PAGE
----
Defense lawyers say the holdings of Tamura and Comprehensive Drug Testing reign. The intermingled computer files may be taken off-site, but they must be carefully sorted and irrelevant materials must be deleted, destroyed or returned.
Fakhoury of the Electronic Frontier Foundation said there is no national standard for protocols in electronic searches. Prosecutors should be wary of pushing the limits, he said.
“The law doesn’t give prosecutors leeway to take whatever they want and keep it as long as they want,” he said. “The government is trying to expand its search and seizure powers, and I hope that judges are going to be resistant.”
If the rule as to what the government must purge is resolved by the old “law by analogy” paradigm, then what’s happening here is best compared to the government executing a search warrant for drugs in a home and seizing the television and alarm clock as well, just because it’s in the same place as the drugs. Of course, the argument against this analogy is that it’s easy to tell what’s contraband and what’s not in the physical world, and thus isn’t nearly as burdensome as vetting a computer drive for irrelevant data.
The question is whether it’s really that hard to distinguish inculpatory evidence from the rest of the data. Left in the hands of judges, this could be a problem, since technological processes tend to make their head hurt, and so they heed the complaints of government “experts” as to what can, and can’t, be easily done. Bear in mind, reasonableness remains the touchstone for Fourth Amendment limitations.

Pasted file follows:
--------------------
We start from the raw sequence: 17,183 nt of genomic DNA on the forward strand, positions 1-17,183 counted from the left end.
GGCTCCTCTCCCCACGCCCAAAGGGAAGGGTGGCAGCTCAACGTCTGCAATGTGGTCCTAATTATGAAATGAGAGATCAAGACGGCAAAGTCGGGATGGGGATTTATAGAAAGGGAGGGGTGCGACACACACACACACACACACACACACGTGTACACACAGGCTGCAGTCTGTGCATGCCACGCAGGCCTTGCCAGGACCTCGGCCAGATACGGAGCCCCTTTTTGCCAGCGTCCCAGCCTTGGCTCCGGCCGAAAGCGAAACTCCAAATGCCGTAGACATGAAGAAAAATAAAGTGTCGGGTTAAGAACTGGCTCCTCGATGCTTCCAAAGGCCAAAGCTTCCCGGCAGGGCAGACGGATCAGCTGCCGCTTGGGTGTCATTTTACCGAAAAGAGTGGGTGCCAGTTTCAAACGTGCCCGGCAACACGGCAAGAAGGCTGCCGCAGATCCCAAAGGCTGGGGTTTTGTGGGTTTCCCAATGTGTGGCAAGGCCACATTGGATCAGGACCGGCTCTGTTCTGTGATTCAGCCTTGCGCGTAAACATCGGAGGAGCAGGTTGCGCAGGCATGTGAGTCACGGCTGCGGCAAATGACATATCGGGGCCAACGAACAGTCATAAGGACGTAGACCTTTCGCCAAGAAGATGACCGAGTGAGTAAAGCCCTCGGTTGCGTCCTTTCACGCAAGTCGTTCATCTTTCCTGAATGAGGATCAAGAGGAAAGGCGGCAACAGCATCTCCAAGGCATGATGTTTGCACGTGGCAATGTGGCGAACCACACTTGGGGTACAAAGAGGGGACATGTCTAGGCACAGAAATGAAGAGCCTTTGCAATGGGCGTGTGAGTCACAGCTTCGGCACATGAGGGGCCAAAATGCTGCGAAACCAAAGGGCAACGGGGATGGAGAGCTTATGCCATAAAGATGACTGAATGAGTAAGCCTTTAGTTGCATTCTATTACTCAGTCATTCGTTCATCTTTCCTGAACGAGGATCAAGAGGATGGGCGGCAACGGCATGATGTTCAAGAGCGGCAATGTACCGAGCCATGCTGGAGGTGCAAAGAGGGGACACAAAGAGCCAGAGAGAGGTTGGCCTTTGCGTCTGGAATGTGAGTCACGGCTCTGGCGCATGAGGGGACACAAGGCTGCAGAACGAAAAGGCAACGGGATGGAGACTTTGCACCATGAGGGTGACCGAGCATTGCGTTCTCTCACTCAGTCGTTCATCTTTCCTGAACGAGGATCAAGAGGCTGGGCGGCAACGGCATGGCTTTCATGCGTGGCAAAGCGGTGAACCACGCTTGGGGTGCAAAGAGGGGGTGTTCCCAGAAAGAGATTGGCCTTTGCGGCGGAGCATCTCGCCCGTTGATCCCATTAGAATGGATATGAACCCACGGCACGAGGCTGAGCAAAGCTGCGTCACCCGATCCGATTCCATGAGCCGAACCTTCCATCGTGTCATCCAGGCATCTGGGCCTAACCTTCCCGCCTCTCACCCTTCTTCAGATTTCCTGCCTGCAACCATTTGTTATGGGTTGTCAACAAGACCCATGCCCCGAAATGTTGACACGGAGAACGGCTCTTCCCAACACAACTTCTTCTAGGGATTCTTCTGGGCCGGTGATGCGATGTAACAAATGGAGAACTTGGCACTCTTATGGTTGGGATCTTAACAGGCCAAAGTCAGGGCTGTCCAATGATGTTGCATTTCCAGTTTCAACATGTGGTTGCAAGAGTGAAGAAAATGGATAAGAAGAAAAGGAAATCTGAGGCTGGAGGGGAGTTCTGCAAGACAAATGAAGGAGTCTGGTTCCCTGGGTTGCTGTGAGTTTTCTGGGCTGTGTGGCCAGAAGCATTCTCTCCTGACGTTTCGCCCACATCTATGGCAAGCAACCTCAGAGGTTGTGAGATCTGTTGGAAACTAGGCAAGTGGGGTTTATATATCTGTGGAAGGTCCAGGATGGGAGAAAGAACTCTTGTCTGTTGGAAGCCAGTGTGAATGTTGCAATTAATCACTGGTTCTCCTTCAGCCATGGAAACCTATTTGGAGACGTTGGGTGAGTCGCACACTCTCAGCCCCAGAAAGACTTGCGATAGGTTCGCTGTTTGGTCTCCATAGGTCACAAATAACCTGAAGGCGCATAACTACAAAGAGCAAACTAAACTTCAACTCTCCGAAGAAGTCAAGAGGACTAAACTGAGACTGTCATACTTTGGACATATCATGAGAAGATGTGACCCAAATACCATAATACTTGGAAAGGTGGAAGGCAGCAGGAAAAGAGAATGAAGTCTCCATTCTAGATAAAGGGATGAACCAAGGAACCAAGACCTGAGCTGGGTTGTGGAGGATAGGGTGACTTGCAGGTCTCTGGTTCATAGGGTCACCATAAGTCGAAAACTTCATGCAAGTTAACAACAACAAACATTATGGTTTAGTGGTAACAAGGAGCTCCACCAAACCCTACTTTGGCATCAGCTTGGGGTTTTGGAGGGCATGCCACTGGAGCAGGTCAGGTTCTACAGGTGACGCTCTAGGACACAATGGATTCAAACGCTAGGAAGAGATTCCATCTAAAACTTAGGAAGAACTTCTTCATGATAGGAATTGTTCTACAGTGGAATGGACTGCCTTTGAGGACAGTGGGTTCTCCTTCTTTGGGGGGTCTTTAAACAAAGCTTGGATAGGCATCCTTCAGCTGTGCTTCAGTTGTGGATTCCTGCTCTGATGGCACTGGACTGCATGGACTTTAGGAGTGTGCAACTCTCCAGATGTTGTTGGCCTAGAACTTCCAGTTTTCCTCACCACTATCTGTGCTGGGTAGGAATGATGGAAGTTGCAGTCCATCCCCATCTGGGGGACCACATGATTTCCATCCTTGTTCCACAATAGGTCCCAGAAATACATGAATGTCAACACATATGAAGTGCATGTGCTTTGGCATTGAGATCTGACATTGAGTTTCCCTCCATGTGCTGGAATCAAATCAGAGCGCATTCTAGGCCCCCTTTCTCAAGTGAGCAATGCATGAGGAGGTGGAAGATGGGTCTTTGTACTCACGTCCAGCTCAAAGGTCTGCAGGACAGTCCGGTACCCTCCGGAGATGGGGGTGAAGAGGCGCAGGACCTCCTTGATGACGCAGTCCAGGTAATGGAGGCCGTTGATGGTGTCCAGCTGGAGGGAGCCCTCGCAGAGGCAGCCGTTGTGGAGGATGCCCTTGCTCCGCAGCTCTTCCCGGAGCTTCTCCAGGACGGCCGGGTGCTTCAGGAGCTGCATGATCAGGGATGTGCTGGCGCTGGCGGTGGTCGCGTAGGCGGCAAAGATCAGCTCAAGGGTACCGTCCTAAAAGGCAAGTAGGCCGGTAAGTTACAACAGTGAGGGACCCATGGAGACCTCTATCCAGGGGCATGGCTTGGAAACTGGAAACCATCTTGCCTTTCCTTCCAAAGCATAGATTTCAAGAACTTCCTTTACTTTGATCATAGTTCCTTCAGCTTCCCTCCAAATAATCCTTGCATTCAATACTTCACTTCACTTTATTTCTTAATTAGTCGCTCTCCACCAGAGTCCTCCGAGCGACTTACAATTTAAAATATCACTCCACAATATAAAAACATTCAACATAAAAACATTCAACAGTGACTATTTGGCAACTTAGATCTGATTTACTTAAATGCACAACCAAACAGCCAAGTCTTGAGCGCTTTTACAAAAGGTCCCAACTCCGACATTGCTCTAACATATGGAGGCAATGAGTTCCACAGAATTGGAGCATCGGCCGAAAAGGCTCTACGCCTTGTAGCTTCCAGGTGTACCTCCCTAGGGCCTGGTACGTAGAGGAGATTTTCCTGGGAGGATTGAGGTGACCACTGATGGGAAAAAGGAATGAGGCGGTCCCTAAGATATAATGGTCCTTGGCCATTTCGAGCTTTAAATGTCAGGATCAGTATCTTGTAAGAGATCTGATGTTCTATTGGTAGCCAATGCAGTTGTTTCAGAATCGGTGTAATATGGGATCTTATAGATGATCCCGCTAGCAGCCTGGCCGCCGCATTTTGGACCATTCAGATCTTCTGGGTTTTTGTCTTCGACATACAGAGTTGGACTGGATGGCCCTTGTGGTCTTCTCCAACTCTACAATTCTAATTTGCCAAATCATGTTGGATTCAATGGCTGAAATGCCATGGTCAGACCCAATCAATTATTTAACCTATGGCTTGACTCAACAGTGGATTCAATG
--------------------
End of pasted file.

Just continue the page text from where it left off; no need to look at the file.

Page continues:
But the government’s argument as to the need to retain data that happens to be on a drive, aside from its claim that it’s a lot of work, has some significant flaws. First, the government’s obligation begins with a requirement that there is a basis to believe that evidence of a crime exists, and hence the government goes into the search with a claimed knowledge that it knows what it’s looking for. So when it searches and finds the evidence, the government has reached the end of its authority. Take the evidence and purge the rest.
This, of course, isn’t how the government views it. Rather, they want to claim a variation plain view with a computer, just as a search pursuant to a warrant of a home may give rise to spotting an unanticipated bag of pot on a dresser. As long as they have the computer, they want to take a peak at everything else on it for evidence they didn’t know existed. In the process, there will be an awful lot of personal information, private information, that has no bearing on any crime but nonetheless will be subject to search.
It strikes me that the problem is ultimately resolved by the scope of authority granted the government by the Fourth Amendment. Where the government finds what it came for, it has maxed out its authority to search and everything else must be purged or returned. That this may be difficult to do is both disingenuous and, likely, nonsense. So what if it’s hard work to comply with constitutional limitations? If it’s too difficult, then don’t do it, but if you’re going to undertake the prosecution, then comply with constitutional limitations.
Of course, there is one lingering problem that has yet to be addressed. What happens when the government claims it’s purged the data but, well, there’s no way to know whether they’ve got a full mirror copy of the hard drive sitting in a prosecutor’s desk drawer?